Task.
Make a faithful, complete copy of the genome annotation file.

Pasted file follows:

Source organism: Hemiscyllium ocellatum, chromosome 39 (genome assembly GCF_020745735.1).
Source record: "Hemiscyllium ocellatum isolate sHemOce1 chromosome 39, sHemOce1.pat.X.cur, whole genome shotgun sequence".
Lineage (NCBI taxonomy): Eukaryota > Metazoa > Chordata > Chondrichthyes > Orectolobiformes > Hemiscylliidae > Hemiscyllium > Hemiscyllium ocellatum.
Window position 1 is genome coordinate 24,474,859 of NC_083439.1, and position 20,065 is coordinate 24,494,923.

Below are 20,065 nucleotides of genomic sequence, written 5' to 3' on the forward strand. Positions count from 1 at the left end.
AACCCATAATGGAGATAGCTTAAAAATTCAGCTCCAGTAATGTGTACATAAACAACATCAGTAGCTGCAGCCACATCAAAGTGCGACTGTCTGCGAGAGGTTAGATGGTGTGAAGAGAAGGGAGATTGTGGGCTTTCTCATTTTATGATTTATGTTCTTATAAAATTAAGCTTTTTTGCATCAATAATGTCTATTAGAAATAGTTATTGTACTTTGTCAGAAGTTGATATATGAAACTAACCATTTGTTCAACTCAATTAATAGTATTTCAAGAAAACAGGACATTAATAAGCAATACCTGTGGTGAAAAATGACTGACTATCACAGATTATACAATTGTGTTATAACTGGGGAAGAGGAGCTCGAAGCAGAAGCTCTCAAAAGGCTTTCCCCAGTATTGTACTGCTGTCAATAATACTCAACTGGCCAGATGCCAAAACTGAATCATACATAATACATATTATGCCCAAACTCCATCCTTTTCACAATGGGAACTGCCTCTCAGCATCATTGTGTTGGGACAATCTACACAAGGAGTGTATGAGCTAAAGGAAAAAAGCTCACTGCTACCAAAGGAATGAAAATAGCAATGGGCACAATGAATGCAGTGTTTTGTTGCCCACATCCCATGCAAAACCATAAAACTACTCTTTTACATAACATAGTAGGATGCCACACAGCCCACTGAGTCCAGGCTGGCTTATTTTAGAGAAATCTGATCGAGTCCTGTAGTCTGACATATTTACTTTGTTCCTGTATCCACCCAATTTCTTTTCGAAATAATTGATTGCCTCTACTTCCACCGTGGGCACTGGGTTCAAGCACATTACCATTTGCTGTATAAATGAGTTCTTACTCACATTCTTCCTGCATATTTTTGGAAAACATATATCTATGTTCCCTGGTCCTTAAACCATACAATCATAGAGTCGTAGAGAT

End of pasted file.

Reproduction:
Source organism: Hemiscyllium ocellatum, chromosome 39 (genome assembly GCF_020745735.1).
Source record: "Hemiscyllium ocellatum isolate sHemOce1 chromosome 39, sHemOce1.pat.X.cur, whole genome shotgun sequence".
Lineage (NCBI taxonomy): Eukaryota > Metazoa > Chordata > Chondrichthyes > Orectolobiformes > Hemiscylliidae > Hemiscyllium > Hemiscyllium ocellatum.
Window position 1 is genome coordinate 24,474,859 of NC_083439.1, and position 20,065 is coordinate 24,494,923.

Below are 20,065 nucleotides of genomic sequence, written 5' to 3' on the forward strand. Positions count from 1 at the left end.
AACCCATAATGGAGATAGCTTAAAAATTCAGCTCCAGTAATGTGTACATAAACAACATCAGTAGCTGCAGCCACATCAAAGTGCGACTGTCTGCGAGAGGTTAGATGGTGTGAAGAGAAGGGAGATTGTGGGCTTTCTCATTTTATGATTTATGTTCTTATAAAATTAAGCTTTTTTGCATCAATAATGTCTATTAGAAATAGTTATTGTACTTTGTCAGAAGTTGATATATGAAACTAACCATTTGTTCAACTCAATTAATAGTATTTCAAGAAAACAGGACATTAATAAGCAATACCTGTGGTGAAAAATGACTGACTATCACAGATTATACAATTGTGTTATAACTGGGGAAGAGGAGCTCGAAGCAGAAGCTCTCAAAAGGCTTTCCCCAGTATTGTACTGCTGTCAATAATACTCAACTGGCCAGATGCCAAAACTGAATCATACATAATACATATTATGCCCAAACTCCATCCTTTTCACAATGGGAACTGCCTCTCAGCATCATTGTGTTGGGACAATCTACACAAGGAGTGTATGAGCTAAAGGAAAAAAGCTCACTGCTACCAAAGGAATGAAAATAGCAATGGGCACAATGAATGCAGTGTTTTGTTGCCCACATCCCATGCAAAACCATAAAACTACTCTTTTACATAACATAGTAGGATGCCACACAGCCCACTGAGTCCAGGCTGGCTTATTTTAGAGAAATCTGATCGAGTCCTGTAGTCTGACATATTTACTTTGTTCCTGTATCCACCCAATTTCTTTTCGAAATAATTGATTGCCTCTACTTCCACCGTGGGCACTGGGTTCAAGCACATTACCATTTGCTGTATAAATGAGTTCTTACTCACATTCTTCCTGCATATTTTTGGAAAACATATATCTATGTTCCCTGGTCCTTAAACCATACAATCATAGAGTCGTAGAGAT